Carbohydrates are added and further modified to proteins passing through the secretory pathway. The enzymes responsible for these additions and modifications span the membranes and extend in the lumen of the protein processing centers of the cell, the endoplasmic reticulum and Golgi apparatus. In general, glycosylation is important for either maintaining or promoting protein stability, or enabling interactions with carbohydrate-specific receptors. Most proteins produced in our bodies are glycosylated, or modified by the attachment of sugars, include soluble proteins in circulation and receptors on the surface of cells. The importance of glycosylation in health and disease is increasingly appreciated. Many successful pathogens, including HIV and Mycobacterium tuberculosis, cover themselves in glycans to hide from the immune system. Stem cell trafficking is controlled by glycosylation. The red blood cell ABO types are determined by glycosylation. Also, immunoglobulin effector functions are controlled by glycosylation. Surprisingly, little is known about the regulation of glycosylation, despite the many distinct biological roles it plays. Further attempts to manipulate glycosylation have used crude, in vitro systems, which are limited in scope and applicability. The molecular biology revolution that drives medicine forward has overshadowed these deficiencies in glycobiology. Intriguing, many of the secretory pathway enzymes that attach and alter glycans are secreted into the circulation. This proposal aims exploit the natural soluble forms of glycosylation enzymes, enabling glycoengineering of soluble proteins and surface receptors in vivo. These studies will enable examination of specific glycan modification. Further, we will explore the therapeutic potential of glycoengineering. For example, glycans involved in HIV and Influenza pathogenesis will be altered to curb infections, antibodies will be engineered in the circulation, and all red blood cells will be converted into universal typ O donors. Thus, this proposal will decipher the biological contribution of specific glycans on individual proteins, potentially impacting a range of disease types.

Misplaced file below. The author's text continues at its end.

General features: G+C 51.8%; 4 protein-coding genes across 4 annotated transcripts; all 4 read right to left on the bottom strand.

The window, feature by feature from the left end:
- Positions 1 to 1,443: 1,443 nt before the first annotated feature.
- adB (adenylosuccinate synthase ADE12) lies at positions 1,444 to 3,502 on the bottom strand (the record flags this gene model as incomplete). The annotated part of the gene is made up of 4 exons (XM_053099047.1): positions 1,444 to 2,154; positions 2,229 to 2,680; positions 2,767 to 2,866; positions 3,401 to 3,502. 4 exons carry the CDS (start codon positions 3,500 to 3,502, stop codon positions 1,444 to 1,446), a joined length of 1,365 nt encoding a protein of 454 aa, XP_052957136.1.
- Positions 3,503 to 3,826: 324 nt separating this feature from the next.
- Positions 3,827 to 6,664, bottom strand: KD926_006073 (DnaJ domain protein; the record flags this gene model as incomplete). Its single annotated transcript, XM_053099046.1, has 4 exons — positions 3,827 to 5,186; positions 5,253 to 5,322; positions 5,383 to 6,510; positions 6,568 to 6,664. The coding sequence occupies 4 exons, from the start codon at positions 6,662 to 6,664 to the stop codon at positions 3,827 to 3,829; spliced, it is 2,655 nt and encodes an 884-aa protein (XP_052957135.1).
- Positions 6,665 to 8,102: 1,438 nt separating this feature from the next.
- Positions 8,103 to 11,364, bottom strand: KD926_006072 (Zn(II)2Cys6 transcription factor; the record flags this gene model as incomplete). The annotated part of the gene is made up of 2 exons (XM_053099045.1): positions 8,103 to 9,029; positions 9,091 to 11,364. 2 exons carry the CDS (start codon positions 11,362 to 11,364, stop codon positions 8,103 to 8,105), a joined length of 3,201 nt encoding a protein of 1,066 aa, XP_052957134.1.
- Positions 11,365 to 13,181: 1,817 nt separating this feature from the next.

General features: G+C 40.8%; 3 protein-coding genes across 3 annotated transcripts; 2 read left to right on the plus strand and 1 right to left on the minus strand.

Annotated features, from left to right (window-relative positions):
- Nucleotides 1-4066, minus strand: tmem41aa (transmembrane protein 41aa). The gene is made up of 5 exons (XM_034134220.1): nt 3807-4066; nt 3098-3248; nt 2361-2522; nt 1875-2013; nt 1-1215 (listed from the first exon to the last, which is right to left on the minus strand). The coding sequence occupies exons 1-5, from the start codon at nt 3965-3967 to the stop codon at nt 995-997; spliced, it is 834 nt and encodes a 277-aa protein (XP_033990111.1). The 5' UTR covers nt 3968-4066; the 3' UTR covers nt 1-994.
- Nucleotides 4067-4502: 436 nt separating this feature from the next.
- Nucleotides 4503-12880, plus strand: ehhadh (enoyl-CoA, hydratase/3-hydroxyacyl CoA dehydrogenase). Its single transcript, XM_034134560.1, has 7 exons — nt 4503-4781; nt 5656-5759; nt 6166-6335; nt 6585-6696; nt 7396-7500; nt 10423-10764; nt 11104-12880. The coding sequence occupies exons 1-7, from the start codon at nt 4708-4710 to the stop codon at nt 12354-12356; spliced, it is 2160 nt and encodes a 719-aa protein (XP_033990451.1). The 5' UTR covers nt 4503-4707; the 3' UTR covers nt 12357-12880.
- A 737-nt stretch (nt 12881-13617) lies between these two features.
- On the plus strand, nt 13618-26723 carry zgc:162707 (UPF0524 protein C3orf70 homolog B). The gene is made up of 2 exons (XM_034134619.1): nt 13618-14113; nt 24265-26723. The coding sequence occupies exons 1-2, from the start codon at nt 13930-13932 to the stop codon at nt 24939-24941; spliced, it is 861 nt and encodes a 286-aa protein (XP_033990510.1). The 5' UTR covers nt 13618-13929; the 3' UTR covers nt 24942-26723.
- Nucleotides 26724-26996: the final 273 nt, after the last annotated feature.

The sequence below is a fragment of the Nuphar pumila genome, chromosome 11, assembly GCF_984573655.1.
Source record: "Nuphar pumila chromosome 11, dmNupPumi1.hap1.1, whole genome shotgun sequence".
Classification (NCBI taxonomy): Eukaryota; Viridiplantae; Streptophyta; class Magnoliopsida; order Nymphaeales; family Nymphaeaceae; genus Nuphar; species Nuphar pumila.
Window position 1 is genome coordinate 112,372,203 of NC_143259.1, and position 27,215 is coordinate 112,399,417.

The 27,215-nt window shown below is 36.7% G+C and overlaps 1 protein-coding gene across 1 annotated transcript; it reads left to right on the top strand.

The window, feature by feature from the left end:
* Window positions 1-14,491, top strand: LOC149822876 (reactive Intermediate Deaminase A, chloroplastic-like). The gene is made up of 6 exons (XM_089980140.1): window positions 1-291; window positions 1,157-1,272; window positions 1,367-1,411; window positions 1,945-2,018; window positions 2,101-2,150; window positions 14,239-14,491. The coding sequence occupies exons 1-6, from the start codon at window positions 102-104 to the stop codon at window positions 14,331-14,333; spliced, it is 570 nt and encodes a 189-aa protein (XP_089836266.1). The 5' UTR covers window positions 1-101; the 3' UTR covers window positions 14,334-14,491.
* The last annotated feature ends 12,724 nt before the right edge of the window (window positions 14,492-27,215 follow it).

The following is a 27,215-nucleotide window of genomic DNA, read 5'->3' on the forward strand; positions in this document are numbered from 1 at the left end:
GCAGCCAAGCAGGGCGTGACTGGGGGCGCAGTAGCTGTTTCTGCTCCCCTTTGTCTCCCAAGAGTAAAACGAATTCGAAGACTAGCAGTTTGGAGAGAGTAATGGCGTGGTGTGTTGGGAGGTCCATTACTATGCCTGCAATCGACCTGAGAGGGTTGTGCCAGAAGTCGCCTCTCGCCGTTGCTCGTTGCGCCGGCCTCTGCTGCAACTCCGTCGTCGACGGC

The carbohydrates attached to proteins play important roles in many biological processes, ranging from red blood cell compatibility, stem cell homing, allergy, autoimmune diseases, and cancer. This proposal aims to develop a means of precise carbohydrate manipulation, or glycoengineering. The ability to control carbohydrates attached to proteins serves as a novel therapeutic approach that is applicable to many different diseases.
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